Paul N. Bloom knows a thing or two about social entrepreneurship. He’s the faculty director of the Center for the Advancement of Social Entrepreneurship at Duke University’s Fuqua School of Business. In that post, Bloom leads the center’s scaling social impact research program and also teaches a course in Fuqua’s MBA program on corporate social impact management.
Poets&Quants’ contributor Kevin C. O’Donovan recently caught up with him for the following interview in which Bloom discusses the increasing interest in social entrepreneurship by MBA students, what impact the Occupy Movement will ultimately have on the social sector, and how in the world does a business school teach a subject like social enterprise.
Given the large increases in MBA tuition and the debt burden many MBAs inherit upon graduation, can many students afford to go the social enterprise route?
We’ve seen an increase in the number of students that come to The Fuqua School of Business interested in social entrepreneurship, students who are truly engaging with these issues in and out of the classroom. However, lower pay for social sector jobs coupled with higher tuitions and debt facing students often makes it difficult for students to choose a social venture path directly after graduation. Some do, but others choose to learn about social enterprise while in school, get a more “traditional” job post-graduation to gain experience and pay off their loans, and then see themselves shifting to social sector careers after that. But there is no “one size fits all” – we are also seeing a big trend in students wanting to work for for-profit companies that emphasize the creation of social and environmental benefits, such as B Corporations and impact investing firms. Still others see themselves going to work for large companies and becoming a force for social change within those companies. As the field grows, the options for MBA graduates who want to have a career of consequence expand as well.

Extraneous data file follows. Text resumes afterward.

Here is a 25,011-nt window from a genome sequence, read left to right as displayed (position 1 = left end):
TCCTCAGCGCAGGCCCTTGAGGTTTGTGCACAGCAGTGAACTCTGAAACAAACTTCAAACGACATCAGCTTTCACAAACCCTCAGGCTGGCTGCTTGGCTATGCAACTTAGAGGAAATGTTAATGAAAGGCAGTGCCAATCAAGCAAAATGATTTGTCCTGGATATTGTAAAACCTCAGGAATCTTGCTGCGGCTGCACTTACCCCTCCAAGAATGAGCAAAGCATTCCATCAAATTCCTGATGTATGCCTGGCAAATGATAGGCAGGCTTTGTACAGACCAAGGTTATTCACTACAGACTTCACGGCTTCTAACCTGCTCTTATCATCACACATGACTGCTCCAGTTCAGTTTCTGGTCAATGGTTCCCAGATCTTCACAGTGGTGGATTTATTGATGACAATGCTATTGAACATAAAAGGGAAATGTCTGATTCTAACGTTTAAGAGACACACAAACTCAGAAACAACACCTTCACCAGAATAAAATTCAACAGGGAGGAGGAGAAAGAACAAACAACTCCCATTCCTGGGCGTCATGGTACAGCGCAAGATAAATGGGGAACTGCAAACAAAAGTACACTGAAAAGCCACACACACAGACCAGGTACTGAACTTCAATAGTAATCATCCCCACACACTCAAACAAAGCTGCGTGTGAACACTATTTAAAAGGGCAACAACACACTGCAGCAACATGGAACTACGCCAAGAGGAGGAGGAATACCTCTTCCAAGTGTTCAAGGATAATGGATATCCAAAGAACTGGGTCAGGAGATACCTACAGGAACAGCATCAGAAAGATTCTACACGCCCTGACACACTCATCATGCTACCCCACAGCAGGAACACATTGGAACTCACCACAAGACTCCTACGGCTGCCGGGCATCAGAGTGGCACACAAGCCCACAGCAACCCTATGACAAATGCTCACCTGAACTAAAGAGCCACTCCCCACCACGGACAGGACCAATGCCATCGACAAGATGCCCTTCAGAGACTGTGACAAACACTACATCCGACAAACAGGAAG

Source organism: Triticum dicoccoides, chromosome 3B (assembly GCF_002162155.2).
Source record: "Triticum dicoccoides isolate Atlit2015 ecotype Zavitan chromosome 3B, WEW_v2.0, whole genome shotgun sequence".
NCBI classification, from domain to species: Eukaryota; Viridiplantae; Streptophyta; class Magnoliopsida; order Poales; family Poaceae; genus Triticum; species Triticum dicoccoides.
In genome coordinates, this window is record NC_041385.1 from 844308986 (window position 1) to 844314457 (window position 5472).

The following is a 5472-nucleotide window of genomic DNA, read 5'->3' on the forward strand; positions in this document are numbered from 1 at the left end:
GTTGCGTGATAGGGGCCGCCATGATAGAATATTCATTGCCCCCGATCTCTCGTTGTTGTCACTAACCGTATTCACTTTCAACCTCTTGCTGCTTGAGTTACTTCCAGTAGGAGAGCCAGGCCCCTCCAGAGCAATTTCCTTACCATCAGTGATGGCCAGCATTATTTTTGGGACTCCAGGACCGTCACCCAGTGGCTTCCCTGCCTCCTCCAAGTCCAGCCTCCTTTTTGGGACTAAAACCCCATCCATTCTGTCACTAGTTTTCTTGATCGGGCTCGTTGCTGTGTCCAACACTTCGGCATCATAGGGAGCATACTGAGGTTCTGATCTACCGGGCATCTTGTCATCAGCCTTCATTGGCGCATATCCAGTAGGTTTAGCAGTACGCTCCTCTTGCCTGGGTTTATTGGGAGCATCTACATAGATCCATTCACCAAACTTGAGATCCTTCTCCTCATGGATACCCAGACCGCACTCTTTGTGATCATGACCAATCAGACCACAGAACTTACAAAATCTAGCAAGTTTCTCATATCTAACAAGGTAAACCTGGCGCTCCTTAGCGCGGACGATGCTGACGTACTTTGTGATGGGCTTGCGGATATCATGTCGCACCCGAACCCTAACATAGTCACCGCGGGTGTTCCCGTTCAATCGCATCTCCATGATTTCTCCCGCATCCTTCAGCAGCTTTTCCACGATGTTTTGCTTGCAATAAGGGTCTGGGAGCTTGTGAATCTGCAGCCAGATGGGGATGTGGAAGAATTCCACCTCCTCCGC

Does the school have special programs to help offset some of the monetary sacrifices being made by students who pursue social endeavors?
Fuqua has several financial aid programs that are specifically targeted at students who come from or are going into the social sector. We support our students at several stages; students entering Fuqua can receive tuition assistance through the CASE Social Sector Scholarship program or through the Peace Corps Fellowship. The prospect of business school tuition can weigh more heavily on students coming from the social sector, so these financial aid programs have been created to allow exceptional social sector students to come to Fuqua and gain critical business skills without worrying as much about the financial burden of tuition. Once the students are at Fuqua, we run a Summer Internship Fund to help supplement nonprofit or government summer internship salaries and then support alumni through a loan assistance program post-graduation.
How do you teach this subject? Are there case studies? If so, what kinds of organizations and issues do they deal with?
We believe that in order to teach social entrepreneurship, there needs to be a mixture of teaching styles – including case studies, in-depth readings, student-led exercises, interactions with practicing social entrepreneurs, and experiential learning. To that end, we offer a variety of courses and a concentration in social entrepreneurship for our MBA students. For example, our “Social Entrepreneurship” course provides students with case studies (including for-profit, nonprofit and hybrid social ventures across varied cultural contexts and topical areas, e.g., global health, education, impact investing) and frameworks to help them understand the underlying theories of successful (and unsuccessful!) social entrepreneurs. We also teach a course called the “Global Consulting Practicum in Social Entrepreneurship” in which teams of students conduct real-world consulting projects with social ventures in developing countries and actually go to those countries over their spring break to conduct field work and experience the context in which these social ventures operate.